Strong internal controls, robust training and education, and stringent data management policies have been shown to reduce employees’ carelessness with valuable information such as a company’s strategic vision or its customers’ personal data.
But all that supposed strength – website filtering, complex password requirements, and two-factor authentication – is trumped by a softer and sometimes forgotten way to cut down on data breaches from unintentional employee mistakes: company culture.
Culture is more than intranet posts by the IT director or emails reminding staff not to download company documents to devices outside the corporate network. Culture is what you see your supervisor or peers say and do regularly, and data from information services firm CEB indicate that culture is the best way to drive change in workers’ privacy behaviours.
In the average company, 28% of employees agree that they exhibit poor privacy behaviour, a CEB survey of more than 5,600 workers shows. Awareness of what to do in regard to privacy issues drops the percentage of poor behaviour to 21.9%, and the presence of access controls drops the likelihood even further, to 13.1% agreeing. The No. 1 deterrent in companies: strong team climate, under which just 3.6% of employees agreed or strongly agreed that they exhibited poor privacy behaviour.
“Having a good privacy climate, not only peers that reinforce good privacy behaviour but that talk about privacy in the context of your job, creates much better effectiveness than training or even controls,” said Brian Lee, a data privacy practice leader at CEB.
If an employee has found a workaround to avoid changing a password every 90 days, chances are others will mimic that shortcut to save time and headache, even if the action is officially against company policy. Sometimes, workers are unaware of the seriousness of their actions, which is behaviour that can be curbed by greater awareness. Sometimes, workers simply dismiss company policy, knowing that the action puts data at risk but continuing down that risky path for the sake of convenience.
“When someone wants to get a job done, security can sometimes be an obstacle,” said Steve Ursillo Jr., CPA/CITP, CGMA, who advises companies on information security. “It becomes challenging for different people in different situations, and they will sometimes cut corners even though it is a violation of policy.”
CEB has a phrase for this sort of behaviour: “rationalised noncompliance”. And it has four ways to better embed privacy requirements into workflow:
- Identify business processes that collect, store, and use sensitive data. Not all work involves such data, but areas such as payment transactions or employee or customer health information can be risky.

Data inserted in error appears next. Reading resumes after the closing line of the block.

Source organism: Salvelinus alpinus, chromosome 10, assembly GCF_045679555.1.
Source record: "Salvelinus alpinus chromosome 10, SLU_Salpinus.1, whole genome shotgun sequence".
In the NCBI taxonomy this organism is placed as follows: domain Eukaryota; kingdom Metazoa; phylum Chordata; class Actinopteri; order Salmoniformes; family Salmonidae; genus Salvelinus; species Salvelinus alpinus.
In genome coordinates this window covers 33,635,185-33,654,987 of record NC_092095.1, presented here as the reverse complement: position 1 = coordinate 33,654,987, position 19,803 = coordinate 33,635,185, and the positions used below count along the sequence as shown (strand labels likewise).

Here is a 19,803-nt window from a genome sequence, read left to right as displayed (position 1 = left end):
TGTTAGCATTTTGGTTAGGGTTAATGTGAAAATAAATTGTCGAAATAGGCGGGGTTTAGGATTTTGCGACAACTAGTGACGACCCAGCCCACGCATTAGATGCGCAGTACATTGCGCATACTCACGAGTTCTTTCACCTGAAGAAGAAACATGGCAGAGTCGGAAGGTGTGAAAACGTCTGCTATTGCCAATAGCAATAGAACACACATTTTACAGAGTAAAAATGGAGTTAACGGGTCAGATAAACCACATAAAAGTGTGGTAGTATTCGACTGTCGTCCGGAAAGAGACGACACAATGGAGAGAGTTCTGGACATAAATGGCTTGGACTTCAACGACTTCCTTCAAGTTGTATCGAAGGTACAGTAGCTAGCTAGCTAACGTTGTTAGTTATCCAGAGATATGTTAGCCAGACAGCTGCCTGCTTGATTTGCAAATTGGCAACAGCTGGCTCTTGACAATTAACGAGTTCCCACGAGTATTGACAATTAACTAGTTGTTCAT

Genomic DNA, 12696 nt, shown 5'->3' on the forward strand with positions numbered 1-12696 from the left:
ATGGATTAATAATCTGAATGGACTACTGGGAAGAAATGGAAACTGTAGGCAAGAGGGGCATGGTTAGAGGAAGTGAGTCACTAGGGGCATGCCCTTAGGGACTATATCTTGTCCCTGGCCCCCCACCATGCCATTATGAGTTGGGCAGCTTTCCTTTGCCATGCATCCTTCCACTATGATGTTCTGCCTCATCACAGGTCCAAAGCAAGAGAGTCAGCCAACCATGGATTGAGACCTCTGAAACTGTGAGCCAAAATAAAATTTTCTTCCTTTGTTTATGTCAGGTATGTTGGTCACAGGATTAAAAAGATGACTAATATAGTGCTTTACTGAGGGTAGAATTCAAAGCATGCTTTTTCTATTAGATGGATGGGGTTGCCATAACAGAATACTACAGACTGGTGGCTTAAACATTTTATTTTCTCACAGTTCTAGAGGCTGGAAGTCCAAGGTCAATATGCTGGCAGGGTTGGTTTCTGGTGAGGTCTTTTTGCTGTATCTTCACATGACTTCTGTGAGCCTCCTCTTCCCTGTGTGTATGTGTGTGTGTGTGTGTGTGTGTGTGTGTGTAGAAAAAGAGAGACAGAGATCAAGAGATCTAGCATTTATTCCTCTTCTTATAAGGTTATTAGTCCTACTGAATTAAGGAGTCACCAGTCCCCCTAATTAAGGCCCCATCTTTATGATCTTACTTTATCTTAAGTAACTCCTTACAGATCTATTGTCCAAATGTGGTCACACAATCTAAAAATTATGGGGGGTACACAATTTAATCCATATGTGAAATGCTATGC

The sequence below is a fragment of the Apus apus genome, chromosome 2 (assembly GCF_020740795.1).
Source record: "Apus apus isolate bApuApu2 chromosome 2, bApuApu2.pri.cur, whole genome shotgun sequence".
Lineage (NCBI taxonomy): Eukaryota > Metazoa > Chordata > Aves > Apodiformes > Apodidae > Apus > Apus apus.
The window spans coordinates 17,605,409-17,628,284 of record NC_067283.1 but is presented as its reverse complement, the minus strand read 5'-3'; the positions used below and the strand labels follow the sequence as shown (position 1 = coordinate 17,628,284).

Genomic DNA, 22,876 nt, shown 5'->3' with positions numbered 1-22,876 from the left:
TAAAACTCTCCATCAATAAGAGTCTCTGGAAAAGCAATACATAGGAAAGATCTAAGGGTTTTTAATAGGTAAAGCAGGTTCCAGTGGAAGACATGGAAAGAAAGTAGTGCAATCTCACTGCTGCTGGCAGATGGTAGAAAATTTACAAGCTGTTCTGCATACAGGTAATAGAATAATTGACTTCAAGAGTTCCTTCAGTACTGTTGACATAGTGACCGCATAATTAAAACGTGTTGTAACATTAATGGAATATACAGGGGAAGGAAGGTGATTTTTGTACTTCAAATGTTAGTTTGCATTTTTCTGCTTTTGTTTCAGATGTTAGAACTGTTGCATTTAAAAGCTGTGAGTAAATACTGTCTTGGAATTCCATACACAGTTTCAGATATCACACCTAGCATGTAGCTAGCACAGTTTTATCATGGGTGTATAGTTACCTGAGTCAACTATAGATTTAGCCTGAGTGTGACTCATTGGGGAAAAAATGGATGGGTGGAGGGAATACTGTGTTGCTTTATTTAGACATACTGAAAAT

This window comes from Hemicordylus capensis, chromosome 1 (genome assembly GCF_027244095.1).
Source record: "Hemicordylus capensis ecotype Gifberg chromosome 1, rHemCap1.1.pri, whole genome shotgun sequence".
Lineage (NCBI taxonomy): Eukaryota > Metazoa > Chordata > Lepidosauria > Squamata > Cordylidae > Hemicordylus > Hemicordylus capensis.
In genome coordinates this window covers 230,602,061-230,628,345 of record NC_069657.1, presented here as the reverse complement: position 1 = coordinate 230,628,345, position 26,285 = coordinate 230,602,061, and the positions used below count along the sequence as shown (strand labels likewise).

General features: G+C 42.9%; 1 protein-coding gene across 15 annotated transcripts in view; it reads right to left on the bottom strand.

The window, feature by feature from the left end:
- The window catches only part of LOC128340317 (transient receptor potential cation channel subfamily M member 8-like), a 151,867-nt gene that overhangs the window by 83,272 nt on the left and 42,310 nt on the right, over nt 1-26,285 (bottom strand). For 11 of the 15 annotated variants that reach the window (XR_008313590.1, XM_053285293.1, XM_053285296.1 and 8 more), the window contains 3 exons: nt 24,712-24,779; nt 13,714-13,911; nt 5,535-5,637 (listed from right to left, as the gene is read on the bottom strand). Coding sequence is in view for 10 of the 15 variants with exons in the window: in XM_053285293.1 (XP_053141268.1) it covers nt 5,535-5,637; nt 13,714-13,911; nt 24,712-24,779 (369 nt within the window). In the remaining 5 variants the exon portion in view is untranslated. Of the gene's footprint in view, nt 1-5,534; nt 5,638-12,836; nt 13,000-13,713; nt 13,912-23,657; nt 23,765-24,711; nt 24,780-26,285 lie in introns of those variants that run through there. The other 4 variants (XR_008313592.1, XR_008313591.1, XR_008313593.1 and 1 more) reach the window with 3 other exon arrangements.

- Identify and address situations where noncompliance is more likely. One obvious area of concern is devices that aren’t company-owned. Employees who do work on their own smartphones, tablets, or laptops can be putting data at risk if they don’t take proper precautions. “Historically, there have been borders drawn around the data,” said Ursillo, the director of Information Technology and Assurance Services at Sparrow, Johnson and Ursillo Inc., an accounting firm in the northeastern US state of Rhode Island. “With the explosion of mobile computing, those borders are really leaking. There’s a traversing of those borders.”
- Rely on managers to drive compliance. CEB recommends that managers provide input on how privacy requirements align with a team’s work. If data security is discussed regularly, instead of once a year as a check-the-box exercise, employees will have a better understanding of its importance.
- Use a continuous improvement approach to align privacy requirements and workflow. Leading companies get real-time feedback about the effectiveness of information controls. That input from workers can help reduce inefficiency and address employee perceptions about policies that might seem unrealistic.
Learning about employee perception matters. Privacy leaders at companies surveyed by CEB overwhelmingly pointed to a lack of awareness of policy or of the importance of good data security behaviour as a factor in data breaches. Employees told a different story: 45% chose intentional, nonmalicious behaviour as a factor in data privacy violations that they observed or were involved in.
Awareness training still matters as part of a solid, enterprise-wide information security programme. But modelling good data security behaviour may matter more.
“If you thought it was about awareness, you would do more training and more communication, which is what we see privacy teams do,” Lee said. “With this finding, I think there’s good reason to believe that your training and awareness can only get you so far.”
—Neil Amato (email@example.com) is a CGMA Magazine senior editor.